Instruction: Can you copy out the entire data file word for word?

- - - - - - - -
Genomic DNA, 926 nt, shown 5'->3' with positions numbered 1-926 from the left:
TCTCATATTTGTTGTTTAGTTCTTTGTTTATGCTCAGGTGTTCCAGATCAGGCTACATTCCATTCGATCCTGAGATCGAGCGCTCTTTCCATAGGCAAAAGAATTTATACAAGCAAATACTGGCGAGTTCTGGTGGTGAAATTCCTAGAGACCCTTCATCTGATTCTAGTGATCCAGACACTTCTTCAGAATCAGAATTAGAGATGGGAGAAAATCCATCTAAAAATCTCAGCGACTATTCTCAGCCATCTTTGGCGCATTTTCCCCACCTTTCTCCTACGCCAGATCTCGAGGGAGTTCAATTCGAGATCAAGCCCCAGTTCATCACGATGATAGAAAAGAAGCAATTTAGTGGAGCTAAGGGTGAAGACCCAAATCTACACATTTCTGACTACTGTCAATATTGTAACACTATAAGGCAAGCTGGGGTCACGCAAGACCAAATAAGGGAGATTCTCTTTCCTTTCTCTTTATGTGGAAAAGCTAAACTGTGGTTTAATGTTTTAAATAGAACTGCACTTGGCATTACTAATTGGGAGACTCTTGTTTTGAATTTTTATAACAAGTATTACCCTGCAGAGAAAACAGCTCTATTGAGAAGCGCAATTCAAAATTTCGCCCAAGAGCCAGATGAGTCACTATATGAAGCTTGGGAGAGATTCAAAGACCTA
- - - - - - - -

Genomic DNA, 926 nt, shown 5'->3' with positions numbered 1-926 from the left:
TCTCATATTTGTTGTTTAGTTCTTTGTTTATGCTCAGGTGTTCCAGATCAGGCTACATTCCATTCGATCCTGAGATCGAGCGCTCTTTCCATAGGCAAAAGAATTTATACAAGCAAATACTGGCGAGTTCTGGTGGTGAAATTCCTAGAGACCCTTCATCTGATTCTAGTGATCCAGACACTTCTTCAGAATCAGAATTAGAGATGGGAGAAAATCCATCTAAAAATCTCAGCGACTATTCTCAGCCATCTTTGGCGCATTTTCCCCACCTTTCTCCTACGCCAGATCTCGAGGGAGTTCAATTCGAGATCAAGCCCCAGTTCATCACGATGATAGAAAAGAAGCAATTTAGTGGAGCTAAGGGTGAAGACCCAAATCTACACATTTCTGACTACTGTCAATATTGTAACACTATAAGGCAAGCTGGGGTCACGCAAGACCAAATAAGGGAGATTCTCTTTCCTTTCTCTTTATGTGGAAAAGCTAAACTGTGGTTTAATGTTTTAAATAGAACTGCACTTGGCATTACTAATTGGGAGACTCTTGTTTTGAATTTTTATAACAAGTATTACCCTGCAGAGAAAACAGCTCTATTGAGAAGCGCAATTCAAAATTTCGCCCAAGAGCCAGATGAGTCACTATATGAAGCTTGGGAGAGATTCAAAGACCTA